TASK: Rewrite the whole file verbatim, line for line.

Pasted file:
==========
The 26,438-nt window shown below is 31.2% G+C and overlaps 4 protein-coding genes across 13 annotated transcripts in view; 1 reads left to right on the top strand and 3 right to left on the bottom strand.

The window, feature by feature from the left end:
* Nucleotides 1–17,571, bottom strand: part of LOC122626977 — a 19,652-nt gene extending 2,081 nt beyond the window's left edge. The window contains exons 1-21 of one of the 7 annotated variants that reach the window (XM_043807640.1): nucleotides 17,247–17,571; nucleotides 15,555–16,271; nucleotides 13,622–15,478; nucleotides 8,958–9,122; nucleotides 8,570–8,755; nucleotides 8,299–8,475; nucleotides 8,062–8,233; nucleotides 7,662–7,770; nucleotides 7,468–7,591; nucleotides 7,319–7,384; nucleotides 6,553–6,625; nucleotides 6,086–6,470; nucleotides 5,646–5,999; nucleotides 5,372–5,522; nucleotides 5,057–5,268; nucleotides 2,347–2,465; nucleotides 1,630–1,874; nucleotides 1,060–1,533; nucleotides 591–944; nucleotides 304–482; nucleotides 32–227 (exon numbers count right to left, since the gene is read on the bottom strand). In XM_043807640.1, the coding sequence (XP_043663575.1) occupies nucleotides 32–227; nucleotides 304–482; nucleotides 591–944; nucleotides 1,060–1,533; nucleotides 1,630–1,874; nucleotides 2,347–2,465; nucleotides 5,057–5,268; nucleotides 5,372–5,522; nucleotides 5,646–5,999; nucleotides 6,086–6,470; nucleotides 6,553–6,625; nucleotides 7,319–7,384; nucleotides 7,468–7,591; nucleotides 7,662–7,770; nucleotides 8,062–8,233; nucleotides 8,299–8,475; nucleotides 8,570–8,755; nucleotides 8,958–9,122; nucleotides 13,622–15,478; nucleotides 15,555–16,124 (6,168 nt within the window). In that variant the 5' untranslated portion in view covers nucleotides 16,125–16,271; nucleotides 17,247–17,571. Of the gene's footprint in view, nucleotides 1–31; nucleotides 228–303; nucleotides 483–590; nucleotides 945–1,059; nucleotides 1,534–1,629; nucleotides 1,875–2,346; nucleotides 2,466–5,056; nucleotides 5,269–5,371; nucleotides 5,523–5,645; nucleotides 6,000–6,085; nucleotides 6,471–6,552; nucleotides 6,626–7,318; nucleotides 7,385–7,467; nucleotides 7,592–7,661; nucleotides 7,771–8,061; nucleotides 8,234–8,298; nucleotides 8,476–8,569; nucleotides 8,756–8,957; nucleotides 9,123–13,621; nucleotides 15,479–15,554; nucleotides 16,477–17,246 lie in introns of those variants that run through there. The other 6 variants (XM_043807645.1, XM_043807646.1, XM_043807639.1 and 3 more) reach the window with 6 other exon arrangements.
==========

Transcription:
The 26,438-nt window shown below is 31.2% G+C and overlaps 4 protein-coding genes across 13 annotated transcripts in view; 1 reads left to right on the top strand and 3 right to left on the bottom strand.

The window, feature by feature from the left end:
* Nucleotides 1–17,571, bottom strand: part of LOC122626977 — a 19,652-nt gene extending 2,081 nt beyond the window's left edge. The window contains exons 1-21 of one of the 7 annotated variants that reach the window (XM_043807640.1): nucleotides 17,247–17,571; nucleotides 15,555–16,271; nucleotides 13,622–15,478; nucleotides 8,958–9,122; nucleotides 8,570–8,755; nucleotides 8,299–8,475; nucleotides 8,062–8,233; nucleotides 7,662–7,770; nucleotides 7,468–7,591; nucleotides 7,319–7,384; nucleotides 6,553–6,625; nucleotides 6,086–6,470; nucleotides 5,646–5,999; nucleotides 5,372–5,522; nucleotides 5,057–5,268; nucleotides 2,347–2,465; nucleotides 1,630–1,874; nucleotides 1,060–1,533; nucleotides 591–944; nucleotides 304–482; nucleotides 32–227 (exon numbers count right to left, since the gene is read on the bottom strand). In XM_043807640.1, the coding sequence (XP_043663575.1) occupies nucleotides 32–227; nucleotides 304–482; nucleotides 591–944; nucleotides 1,060–1,533; nucleotides 1,630–1,874; nucleotides 2,347–2,465; nucleotides 5,057–5,268; nucleotides 5,372–5,522; nucleotides 5,646–5,999; nucleotides 6,086–6,470; nucleotides 6,553–6,625; nucleotides 7,319–7,384; nucleotides 7,468–7,591; nucleotides 7,662–7,770; nucleotides 8,062–8,233; nucleotides 8,299–8,475; nucleotides 8,570–8,755; nucleotides 8,958–9,122; nucleotides 13,622–15,478; nucleotides 15,555–16,124 (6,168 nt within the window). In that variant the 5' untranslated portion in view covers nucleotides 16,125–16,271; nucleotides 17,247–17,571. Of the gene's footprint in view, nucleotides 1–31; nucleotides 228–303; nucleotides 483–590; nucleotides 945–1,059; nucleotides 1,534–1,629; nucleotides 1,875–2,346; nucleotides 2,466–5,056; nucleotides 5,269–5,371; nucleotides 5,523–5,645; nucleotides 6,000–6,085; nucleotides 6,471–6,552; nucleotides 6,626–7,318; nucleotides 7,385–7,467; nucleotides 7,592–7,661; nucleotides 7,771–8,061; nucleotides 8,234–8,298; nucleotides 8,476–8,569; nucleotides 8,756–8,957; nucleotides 9,123–13,621; nucleotides 15,479–15,554; nucleotides 16,477–17,246 lie in introns of those variants that run through there. The other 6 variants (XM_043807645.1, XM_043807646.1, XM_043807639.1 and 3 more) reach the window with 6 other exon arrangements.